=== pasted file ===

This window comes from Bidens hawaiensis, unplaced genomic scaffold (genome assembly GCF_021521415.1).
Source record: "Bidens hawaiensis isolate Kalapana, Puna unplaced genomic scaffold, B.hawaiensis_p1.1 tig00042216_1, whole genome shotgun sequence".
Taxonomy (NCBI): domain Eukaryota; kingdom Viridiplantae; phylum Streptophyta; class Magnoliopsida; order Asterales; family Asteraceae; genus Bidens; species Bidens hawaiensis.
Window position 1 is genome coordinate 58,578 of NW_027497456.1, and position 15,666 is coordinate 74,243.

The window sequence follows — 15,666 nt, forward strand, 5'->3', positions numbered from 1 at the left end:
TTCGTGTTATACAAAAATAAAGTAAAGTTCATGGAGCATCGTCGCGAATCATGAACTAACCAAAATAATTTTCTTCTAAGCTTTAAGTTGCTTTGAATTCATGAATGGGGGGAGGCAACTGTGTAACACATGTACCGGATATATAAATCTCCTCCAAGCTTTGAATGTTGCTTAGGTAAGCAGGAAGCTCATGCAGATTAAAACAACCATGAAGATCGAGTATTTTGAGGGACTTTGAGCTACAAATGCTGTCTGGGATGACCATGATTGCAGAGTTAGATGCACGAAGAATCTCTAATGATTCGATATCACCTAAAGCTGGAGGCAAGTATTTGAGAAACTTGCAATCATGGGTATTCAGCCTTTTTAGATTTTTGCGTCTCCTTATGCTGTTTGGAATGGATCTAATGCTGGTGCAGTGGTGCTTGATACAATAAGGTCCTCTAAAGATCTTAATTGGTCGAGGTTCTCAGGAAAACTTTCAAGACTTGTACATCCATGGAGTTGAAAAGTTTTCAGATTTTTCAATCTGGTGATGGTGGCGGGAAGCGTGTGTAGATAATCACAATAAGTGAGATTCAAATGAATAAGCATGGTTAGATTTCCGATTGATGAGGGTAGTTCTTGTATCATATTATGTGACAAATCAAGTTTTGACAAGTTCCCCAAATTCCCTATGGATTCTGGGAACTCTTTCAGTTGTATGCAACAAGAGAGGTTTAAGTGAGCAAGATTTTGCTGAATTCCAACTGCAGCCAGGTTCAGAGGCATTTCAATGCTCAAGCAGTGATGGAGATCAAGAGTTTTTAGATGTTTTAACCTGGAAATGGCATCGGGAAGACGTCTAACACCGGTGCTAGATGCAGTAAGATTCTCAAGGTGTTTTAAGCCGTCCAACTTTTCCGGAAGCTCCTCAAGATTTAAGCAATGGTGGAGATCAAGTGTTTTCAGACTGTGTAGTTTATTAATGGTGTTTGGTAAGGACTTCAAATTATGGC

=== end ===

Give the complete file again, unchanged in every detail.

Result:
This window comes from Bidens hawaiensis, unplaced genomic scaffold (genome assembly GCF_021521415.1).
Source record: "Bidens hawaiensis isolate Kalapana, Puna unplaced genomic scaffold, B.hawaiensis_p1.1 tig00042216_1, whole genome shotgun sequence".
Taxonomy (NCBI): domain Eukaryota; kingdom Viridiplantae; phylum Streptophyta; class Magnoliopsida; order Asterales; family Asteraceae; genus Bidens; species Bidens hawaiensis.
Window position 1 is genome coordinate 58,578 of NW_027497456.1, and position 15,666 is coordinate 74,243.

The window sequence follows — 15,666 nt, forward strand, 5'->3', positions numbered from 1 at the left end:
TTCGTGTTATACAAAAATAAAGTAAAGTTCATGGAGCATCGTCGCGAATCATGAACTAACCAAAATAATTTTCTTCTAAGCTTTAAGTTGCTTTGAATTCATGAATGGGGGGAGGCAACTGTGTAACACATGTACCGGATATATAAATCTCCTCCAAGCTTTGAATGTTGCTTAGGTAAGCAGGAAGCTCATGCAGATTAAAACAACCATGAAGATCGAGTATTTTGAGGGACTTTGAGCTACAAATGCTGTCTGGGATGACCATGATTGCAGAGTTAGATGCACGAAGAATCTCTAATGATTCGATATCACCTAAAGCTGGAGGCAAGTATTTGAGAAACTTGCAATCATGGGTATTCAGCCTTTTTAGATTTTTGCGTCTCCTTATGCTGTTTGGAATGGATCTAATGCTGGTGCAGTGGTGCTTGATACAATAAGGTCCTCTAAAGATCTTAATTGGTCGAGGTTCTCAGGAAAACTTTCAAGACTTGTACATCCATGGAGTTGAAAAGTTTTCAGATTTTTCAATCTGGTGATGGTGGCGGGAAGCGTGTGTAGATAATCACAATAAGTGAGATTCAAATGAATAAGCATGGTTAGATTTCCGATTGATGAGGGTAGTTCTTGTATCATATTATGTGACAAATCAAGTTTTGACAAGTTCCCCAAATTCCCTATGGATTCTGGGAACTCTTTCAGTTGTATGCAACAAGAGAGGTTTAAGTGAGCAAGATTTTGCTGAATTCCAACTGCAGCCAGGTTCAGAGGCATTTCAATGCTCAAGCAGTGATGGAGATCAAGAGTTTTTAGATGTTTTAACCTGGAAATGGCATCGGGAAGACGTCTAACACCGGTGCTAGATGCAGTAAGATTCTCAAGGTGTTTTAAGCCGTCCAACTTTTCCGGAAGCTCCTCAAGATTTAAGCAATGGTGGAGATCAAGTGTTTTCAGACTGTGTAGTTTATTAATGGTGTTTGGTAAGGACTTCAAATTATGGC